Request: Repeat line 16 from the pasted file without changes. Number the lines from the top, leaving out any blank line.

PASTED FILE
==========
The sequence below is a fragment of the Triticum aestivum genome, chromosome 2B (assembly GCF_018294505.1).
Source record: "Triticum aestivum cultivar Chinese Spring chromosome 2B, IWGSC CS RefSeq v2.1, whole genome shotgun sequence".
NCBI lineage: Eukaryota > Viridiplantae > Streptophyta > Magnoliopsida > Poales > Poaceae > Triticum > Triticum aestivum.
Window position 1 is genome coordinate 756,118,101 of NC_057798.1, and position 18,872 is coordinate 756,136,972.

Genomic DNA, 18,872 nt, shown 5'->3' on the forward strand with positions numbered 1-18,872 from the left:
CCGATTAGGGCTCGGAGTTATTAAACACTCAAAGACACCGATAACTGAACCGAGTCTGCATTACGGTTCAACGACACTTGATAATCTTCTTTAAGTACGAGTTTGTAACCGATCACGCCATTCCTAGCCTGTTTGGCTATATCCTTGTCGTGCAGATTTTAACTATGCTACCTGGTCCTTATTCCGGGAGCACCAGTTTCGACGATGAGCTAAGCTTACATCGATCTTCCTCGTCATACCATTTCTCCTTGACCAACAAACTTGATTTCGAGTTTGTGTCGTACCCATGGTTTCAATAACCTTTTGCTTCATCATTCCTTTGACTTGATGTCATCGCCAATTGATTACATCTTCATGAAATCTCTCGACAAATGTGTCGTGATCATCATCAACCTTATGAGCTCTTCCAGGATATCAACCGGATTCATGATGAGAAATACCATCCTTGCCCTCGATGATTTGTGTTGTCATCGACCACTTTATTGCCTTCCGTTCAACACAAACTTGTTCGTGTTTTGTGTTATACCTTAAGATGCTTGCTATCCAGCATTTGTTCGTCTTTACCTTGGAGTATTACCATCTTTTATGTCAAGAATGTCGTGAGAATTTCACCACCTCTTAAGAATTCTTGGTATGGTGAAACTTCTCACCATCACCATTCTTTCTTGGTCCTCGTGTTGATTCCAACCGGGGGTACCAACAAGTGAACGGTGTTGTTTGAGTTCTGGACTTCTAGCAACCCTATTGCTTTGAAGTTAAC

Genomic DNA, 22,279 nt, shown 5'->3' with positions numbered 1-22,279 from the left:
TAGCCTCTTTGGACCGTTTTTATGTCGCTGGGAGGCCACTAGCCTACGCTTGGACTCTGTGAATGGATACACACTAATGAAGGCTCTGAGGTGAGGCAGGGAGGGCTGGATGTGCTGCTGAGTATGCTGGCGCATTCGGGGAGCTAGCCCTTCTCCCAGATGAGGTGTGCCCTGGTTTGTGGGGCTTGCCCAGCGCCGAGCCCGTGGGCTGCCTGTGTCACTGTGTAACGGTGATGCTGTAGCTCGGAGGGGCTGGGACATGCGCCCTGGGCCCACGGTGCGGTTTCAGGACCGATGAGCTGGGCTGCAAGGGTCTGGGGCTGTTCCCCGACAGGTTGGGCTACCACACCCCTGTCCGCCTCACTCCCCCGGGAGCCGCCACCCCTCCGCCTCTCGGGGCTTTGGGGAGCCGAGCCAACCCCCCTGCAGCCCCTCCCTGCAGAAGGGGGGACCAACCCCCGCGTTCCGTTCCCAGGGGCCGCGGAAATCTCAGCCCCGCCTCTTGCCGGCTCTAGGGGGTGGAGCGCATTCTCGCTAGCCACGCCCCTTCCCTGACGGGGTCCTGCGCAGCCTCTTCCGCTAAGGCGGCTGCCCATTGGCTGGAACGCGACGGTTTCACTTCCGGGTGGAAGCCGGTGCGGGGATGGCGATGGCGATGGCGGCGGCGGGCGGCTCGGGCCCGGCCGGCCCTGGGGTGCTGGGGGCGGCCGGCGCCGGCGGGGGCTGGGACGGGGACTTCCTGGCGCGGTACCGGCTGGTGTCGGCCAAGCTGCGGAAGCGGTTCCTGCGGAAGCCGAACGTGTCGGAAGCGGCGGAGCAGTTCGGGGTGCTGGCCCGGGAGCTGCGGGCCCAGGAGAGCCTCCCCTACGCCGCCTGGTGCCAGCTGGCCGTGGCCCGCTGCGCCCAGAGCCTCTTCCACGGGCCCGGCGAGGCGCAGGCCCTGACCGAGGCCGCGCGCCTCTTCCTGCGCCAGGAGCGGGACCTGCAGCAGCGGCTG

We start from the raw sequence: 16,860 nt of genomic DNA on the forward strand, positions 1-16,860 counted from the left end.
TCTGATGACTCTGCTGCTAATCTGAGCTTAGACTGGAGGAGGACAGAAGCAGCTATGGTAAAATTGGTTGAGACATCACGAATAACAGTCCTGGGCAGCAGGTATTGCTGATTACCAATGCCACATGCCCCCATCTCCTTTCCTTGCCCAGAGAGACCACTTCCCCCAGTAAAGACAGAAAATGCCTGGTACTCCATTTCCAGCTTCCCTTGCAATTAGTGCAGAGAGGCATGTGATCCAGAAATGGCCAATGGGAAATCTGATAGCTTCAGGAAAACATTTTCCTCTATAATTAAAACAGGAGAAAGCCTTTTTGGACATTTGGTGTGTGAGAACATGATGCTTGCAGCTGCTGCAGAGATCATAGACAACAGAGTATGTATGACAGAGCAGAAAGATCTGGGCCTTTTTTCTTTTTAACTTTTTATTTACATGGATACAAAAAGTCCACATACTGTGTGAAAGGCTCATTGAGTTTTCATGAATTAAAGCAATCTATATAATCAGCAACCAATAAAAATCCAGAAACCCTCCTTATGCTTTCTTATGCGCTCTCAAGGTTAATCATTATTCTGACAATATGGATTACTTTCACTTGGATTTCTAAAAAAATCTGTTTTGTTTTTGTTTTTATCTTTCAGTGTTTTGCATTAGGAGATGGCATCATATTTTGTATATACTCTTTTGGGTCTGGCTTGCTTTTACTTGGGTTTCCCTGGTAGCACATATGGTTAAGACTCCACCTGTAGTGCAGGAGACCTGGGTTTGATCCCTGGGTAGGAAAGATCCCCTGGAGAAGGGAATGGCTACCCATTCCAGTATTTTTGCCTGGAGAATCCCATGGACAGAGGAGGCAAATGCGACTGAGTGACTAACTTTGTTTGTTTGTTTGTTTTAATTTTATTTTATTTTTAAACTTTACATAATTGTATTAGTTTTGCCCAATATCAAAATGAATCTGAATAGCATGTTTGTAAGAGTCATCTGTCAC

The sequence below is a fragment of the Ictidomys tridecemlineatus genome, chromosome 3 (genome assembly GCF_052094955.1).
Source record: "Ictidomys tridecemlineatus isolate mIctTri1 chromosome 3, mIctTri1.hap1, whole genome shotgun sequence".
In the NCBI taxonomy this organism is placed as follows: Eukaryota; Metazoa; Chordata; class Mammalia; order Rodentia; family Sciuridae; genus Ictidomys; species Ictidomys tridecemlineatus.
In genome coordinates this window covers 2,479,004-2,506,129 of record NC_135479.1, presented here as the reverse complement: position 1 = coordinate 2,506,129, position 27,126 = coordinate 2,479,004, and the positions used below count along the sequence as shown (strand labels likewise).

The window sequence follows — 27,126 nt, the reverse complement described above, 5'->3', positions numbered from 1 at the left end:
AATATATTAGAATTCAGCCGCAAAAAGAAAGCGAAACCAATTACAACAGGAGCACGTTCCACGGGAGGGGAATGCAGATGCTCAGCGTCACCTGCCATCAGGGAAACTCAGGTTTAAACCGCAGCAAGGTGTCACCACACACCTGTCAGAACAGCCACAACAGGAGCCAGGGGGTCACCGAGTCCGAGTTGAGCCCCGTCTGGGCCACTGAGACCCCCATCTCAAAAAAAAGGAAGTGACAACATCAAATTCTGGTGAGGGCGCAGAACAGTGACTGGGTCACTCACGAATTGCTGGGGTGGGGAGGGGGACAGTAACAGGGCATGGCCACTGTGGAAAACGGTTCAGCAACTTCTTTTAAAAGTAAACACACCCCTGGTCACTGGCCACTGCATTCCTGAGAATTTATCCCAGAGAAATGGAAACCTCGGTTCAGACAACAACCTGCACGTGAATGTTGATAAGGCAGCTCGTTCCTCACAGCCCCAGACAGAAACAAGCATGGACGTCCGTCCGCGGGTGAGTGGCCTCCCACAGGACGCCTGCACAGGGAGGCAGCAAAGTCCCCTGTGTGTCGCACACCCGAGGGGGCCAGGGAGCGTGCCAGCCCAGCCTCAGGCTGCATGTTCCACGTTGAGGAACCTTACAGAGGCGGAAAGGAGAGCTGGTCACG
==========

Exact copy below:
AATATATTAGAATTCAGCCGCAAAAAGAAAGCGAAACCAATTACAACAGGAGCACGTTCCACGGGAGGGGAATGCAGATGCTCAGCGTCACCTGCCATCAGGGAAACTCAGGTTTAAACCGCAGCAAGGTGTCACCACACACCTGTCAGAACAGCCACAACAGGAGCCAGGGGGTCACCGAGTCCGAGTTGAGCCCCGTCTGGGCCACTGAGACCCCCATCTCAAAAAAAAGGAAGTGACAACATCAAATTCTGGTGAGGGCGCAGAACAGTGACTGGGTCACTCACGAATTGCTGGGGTGGGGAGGGGGACAGTAACAGGGCATGGCCACTGTGGAAAACGGTTCAGCAACTTCTTTTAAAAGTAAACACACCCCTGGTCACTGGCCACTGCATTCCTGAGAATTTATCCCAGAGAAATGGAAACCTCGGTTCAGACAACAACCTGCACGTGAATGTTGATAAGGCAGCTCGTTCCTCACAGCCCCAGACAGAAACAAGCATGGACGTCCGTCCGCGGGTGAGTGGCCTCCCACAGGACGCCTGCACAGGGAGGCAGCAAAGTCCCCTGTGTGTCGCACACCCGAGGGGGCCAGGGAGCGTGCCAGCCCAGCCTCAGGCTGCATGTTCCACGTTGAGGAACCTTACAGAGGCGGAAAGGAGAGCTGGTCACG